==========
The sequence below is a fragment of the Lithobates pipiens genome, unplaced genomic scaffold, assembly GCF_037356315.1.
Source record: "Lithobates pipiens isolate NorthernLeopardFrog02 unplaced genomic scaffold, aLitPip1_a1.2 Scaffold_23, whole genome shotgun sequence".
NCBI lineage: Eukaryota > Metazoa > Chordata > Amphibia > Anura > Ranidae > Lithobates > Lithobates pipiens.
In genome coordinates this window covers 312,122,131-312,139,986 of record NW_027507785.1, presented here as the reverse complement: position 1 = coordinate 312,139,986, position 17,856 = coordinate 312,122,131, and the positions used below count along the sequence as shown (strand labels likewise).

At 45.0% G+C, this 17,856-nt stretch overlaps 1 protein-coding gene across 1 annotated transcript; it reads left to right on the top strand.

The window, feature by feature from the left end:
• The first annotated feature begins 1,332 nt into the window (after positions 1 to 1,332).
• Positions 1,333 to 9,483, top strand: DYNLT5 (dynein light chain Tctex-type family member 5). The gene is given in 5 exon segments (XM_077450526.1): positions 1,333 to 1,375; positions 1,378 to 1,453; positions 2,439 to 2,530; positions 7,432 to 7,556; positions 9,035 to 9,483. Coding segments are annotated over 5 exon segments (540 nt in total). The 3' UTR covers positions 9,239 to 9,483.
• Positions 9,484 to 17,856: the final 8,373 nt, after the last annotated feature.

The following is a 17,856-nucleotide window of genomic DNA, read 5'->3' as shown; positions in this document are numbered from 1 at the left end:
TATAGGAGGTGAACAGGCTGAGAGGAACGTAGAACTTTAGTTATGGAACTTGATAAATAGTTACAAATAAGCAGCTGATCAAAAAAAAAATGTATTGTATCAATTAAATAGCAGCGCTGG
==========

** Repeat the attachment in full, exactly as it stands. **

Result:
The sequence below is a fragment of the Lithobates pipiens genome, unplaced genomic scaffold, assembly GCF_037356315.1.
Source record: "Lithobates pipiens isolate NorthernLeopardFrog02 unplaced genomic scaffold, aLitPip1_a1.2 Scaffold_23, whole genome shotgun sequence".
NCBI lineage: Eukaryota > Metazoa > Chordata > Amphibia > Anura > Ranidae > Lithobates > Lithobates pipiens.
In genome coordinates this window covers 312,122,131-312,139,986 of record NW_027507785.1, presented here as the reverse complement: position 1 = coordinate 312,139,986, position 17,856 = coordinate 312,122,131, and the positions used below count along the sequence as shown (strand labels likewise).

At 45.0% G+C, this 17,856-nt stretch overlaps 1 protein-coding gene across 1 annotated transcript; it reads left to right on the top strand.

The window, feature by feature from the left end:
• The first annotated feature begins 1,332 nt into the window (after positions 1 to 1,332).
• Positions 1,333 to 9,483, top strand: DYNLT5 (dynein light chain Tctex-type family member 5). The gene is given in 5 exon segments (XM_077450526.1): positions 1,333 to 1,375; positions 1,378 to 1,453; positions 2,439 to 2,530; positions 7,432 to 7,556; positions 9,035 to 9,483. Coding segments are annotated over 5 exon segments (540 nt in total). The 3' UTR covers positions 9,239 to 9,483.
• Positions 9,484 to 17,856: the final 8,373 nt, after the last annotated feature.

The following is a 17,856-nucleotide window of genomic DNA, read 5'->3' as shown; positions in this document are numbered from 1 at the left end:
TATAGGAGGTGAACAGGCTGAGAGGAACGTAGAACTTTAGTTATGGAACTTGATAAATAGTTACAAATAAGCAGCTGATCAAAAAAAAAATGTATTGTATCAATTAAATAGCAGCGCTGG